Brand name: Coumadin
Generic Name: Warfarin
This medicine is a "blood thinner" or an anticoagulant.
What does this medicine do?
- Decreases the clotting ability of the blood
- Helps prevent harmful clots from forming in the blood vessels or on mechanical heart valves
- Is commonly given to patients who have mechanical heart valves, stents in the pulmonary artery or chronic atrial flutter
How should I give my child this medicine?
- Give this medicine only in the amount your doctor orders
- There are 8 different strengths of Coumadin tablets. Each tablet has a number on it and is a different color. Each tablet is scored & breaks in half easily.
- You may not give the same dose each day. For instance, on Monday, Wednesday and Friday you may give 2 mg, and on Sunday, Tuesday, Thursday and Saturday you may give 1 mg.
- A helpful guide for remembering the dosing is the use of a calendar with the dose written underneath each day. Some people find the use of a weekly pillbox helpful.
- Give at the same time every day
- Coumadin dissolves in liquid and may be mixed with a small amount and given with an oral syringe. Coumadin may also be sprinkled on a spoon with food such as applesauce or ice cream. If you change the way Coumadin is given (dissolving, crushing, chewing or swallowing) notify your nurse or doctor.
What should I do if my child vomits after a dose?
If the vomiting occurs within 15 minutes after the medicine is given, give the entire dose again. If more than 15 minutes have passed, do not give it again until the next scheduled dose.
What should I do if my child misses a dose?
- If you miss a dose, give it as soon as possible, if you remember the same day. Then go back to the regular schedule.
- Do not give more than one dose on the same day
- If you can't remember if you gave the dose, do not give it. It is safer to miss one dose than to take an extra dose.
What precautions or special instructions should I know about?
- Taking too much may cause bleeding, taking too little, may allow a clot to form where it could be dangerous
- Your child will need to have regular blood tests to check the level of Coumadin in the blood. The test/number that is used is known as PT/INR. This number is watched closely so that your child will receive the right dose.
- Tell all doctors and dentists that your child is taking this medication
- Do not give any other medication, such as aspirin, antihistamines or antibiotics, unless you check with your doctor first. Occasional (once or twice) use of ibuprofen should be safe, but if this medication is used consistently, it will alter the level of Coumadin in your child's blood. Therefore, check with your doctor about the more frequent use of it.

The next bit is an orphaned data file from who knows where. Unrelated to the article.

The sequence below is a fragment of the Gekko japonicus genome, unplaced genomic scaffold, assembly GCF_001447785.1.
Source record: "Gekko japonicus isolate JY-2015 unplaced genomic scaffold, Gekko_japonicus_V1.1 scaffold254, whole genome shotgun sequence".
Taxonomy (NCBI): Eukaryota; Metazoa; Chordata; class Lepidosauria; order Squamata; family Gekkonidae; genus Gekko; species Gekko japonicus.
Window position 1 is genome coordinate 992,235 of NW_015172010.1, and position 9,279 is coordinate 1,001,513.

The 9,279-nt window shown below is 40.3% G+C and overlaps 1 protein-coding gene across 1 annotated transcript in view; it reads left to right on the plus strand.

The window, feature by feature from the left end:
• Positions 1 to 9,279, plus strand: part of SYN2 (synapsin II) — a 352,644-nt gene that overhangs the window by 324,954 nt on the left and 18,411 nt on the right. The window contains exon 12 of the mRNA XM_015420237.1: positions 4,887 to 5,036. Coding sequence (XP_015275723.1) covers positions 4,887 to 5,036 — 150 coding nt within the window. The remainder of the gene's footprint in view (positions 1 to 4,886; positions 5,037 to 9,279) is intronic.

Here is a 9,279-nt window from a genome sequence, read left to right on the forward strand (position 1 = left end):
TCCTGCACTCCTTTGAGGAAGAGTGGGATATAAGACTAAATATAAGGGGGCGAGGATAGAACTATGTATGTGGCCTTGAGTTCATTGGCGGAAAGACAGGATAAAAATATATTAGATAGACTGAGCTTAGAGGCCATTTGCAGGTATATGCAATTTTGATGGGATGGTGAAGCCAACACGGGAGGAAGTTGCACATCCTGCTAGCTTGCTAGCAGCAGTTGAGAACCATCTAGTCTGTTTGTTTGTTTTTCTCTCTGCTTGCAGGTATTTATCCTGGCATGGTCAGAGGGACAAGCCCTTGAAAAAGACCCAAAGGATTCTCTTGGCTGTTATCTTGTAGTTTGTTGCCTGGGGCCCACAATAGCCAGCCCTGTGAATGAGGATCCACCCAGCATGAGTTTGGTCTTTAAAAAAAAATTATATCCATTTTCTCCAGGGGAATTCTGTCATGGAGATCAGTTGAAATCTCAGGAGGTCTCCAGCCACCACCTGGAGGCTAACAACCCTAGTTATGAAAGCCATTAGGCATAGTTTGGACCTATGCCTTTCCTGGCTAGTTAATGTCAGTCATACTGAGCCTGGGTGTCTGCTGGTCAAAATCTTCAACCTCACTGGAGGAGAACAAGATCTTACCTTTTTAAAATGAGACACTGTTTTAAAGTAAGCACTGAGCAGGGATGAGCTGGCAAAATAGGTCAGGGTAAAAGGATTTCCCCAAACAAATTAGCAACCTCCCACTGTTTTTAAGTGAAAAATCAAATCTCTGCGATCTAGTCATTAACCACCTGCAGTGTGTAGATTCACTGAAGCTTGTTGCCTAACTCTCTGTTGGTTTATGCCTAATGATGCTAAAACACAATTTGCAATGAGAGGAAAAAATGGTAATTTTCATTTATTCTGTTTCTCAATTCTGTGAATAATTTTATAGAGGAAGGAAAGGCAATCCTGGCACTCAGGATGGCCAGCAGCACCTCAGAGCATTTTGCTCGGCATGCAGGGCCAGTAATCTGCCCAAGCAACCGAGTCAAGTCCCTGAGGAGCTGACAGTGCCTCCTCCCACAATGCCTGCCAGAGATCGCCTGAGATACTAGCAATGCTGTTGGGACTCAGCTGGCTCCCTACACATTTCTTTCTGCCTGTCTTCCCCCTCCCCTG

- Acetaminophen/Tylenol is safe to use
- Avoid contact sports
- Normal childhood play such as recess and gym are safe
- Wear a helmet when riding bikes, roller blading or skate boarding
- Always use a seat belt in the car
- If you fall or are injured, and have bleeding, pain, swelling, excessive bruising or change in your level of consciousness, call your doctor or emergency room
Possible side effects that should be reported to your doctor:
- Heavy bleeding from a small cut
- Bleeding from gums when brushing teeth.
- Unexplained bruising or purplish areas on skin
- Unexplained nosebleeds
- Red or black stools
- Bloody or tea colored urine
- Vomiting or coughing up of blood or coffee ground material
- Stomach pain
- Blurred vision
- Severe headaches
- Unusually heavy or unexpected menstrual bleeding
- Joint pain
Never ignore signs of bleeding. If you have questions or concerns, contact your doctor or call the Pediatric Cardiology Clinic at (734) 764-5176. At night or on weekends call the paging operator at (734) 936-6267 and ask for the Pediatric Cardiology Fellow on call.
Interactions of Coumadin with food:
- Vitamin K affects how Coumadin works on the clotting factors and is found in many foods and multi-vitamin supplements. Vitamin K rich foods do not need to be avoided, but should be eaten in the same amounts. For instance if your child eats broccoli 3 times a week, then stops eating it, the Coumadin level could rise. The opposite will happen if your child does not eat broccoli, and then decides to eat it 3 times a week; the Coumadin level may drop.
- Foods rich in vitamin K:
- Brussel sprouts
- Chick peas
- Cucumber peels
- Green Tea
- Liver (beef or pork)
- Excessive use or abuse of alcohol is to be avoided as this will lead to a major fluctuation in the PT/INR and may lead to excessive bleeding or clot formation. An occasional drink (1-2) may be consumed without problems.
Other things that may affect how Coumadin works:
- Fever (greater than 101° for 24 hours)
- Diarrhea, vomiting
- Use of antibiotics
Notify your doctor if these occur. They may cause your child's Coumadin level to be too high.
This information does not cover all the uses, precautions, side effects or interactions of this medicine. If you have any further questions, please contact your doctor.
2006: Information reviewed by Lynda Dettling BSN, RN
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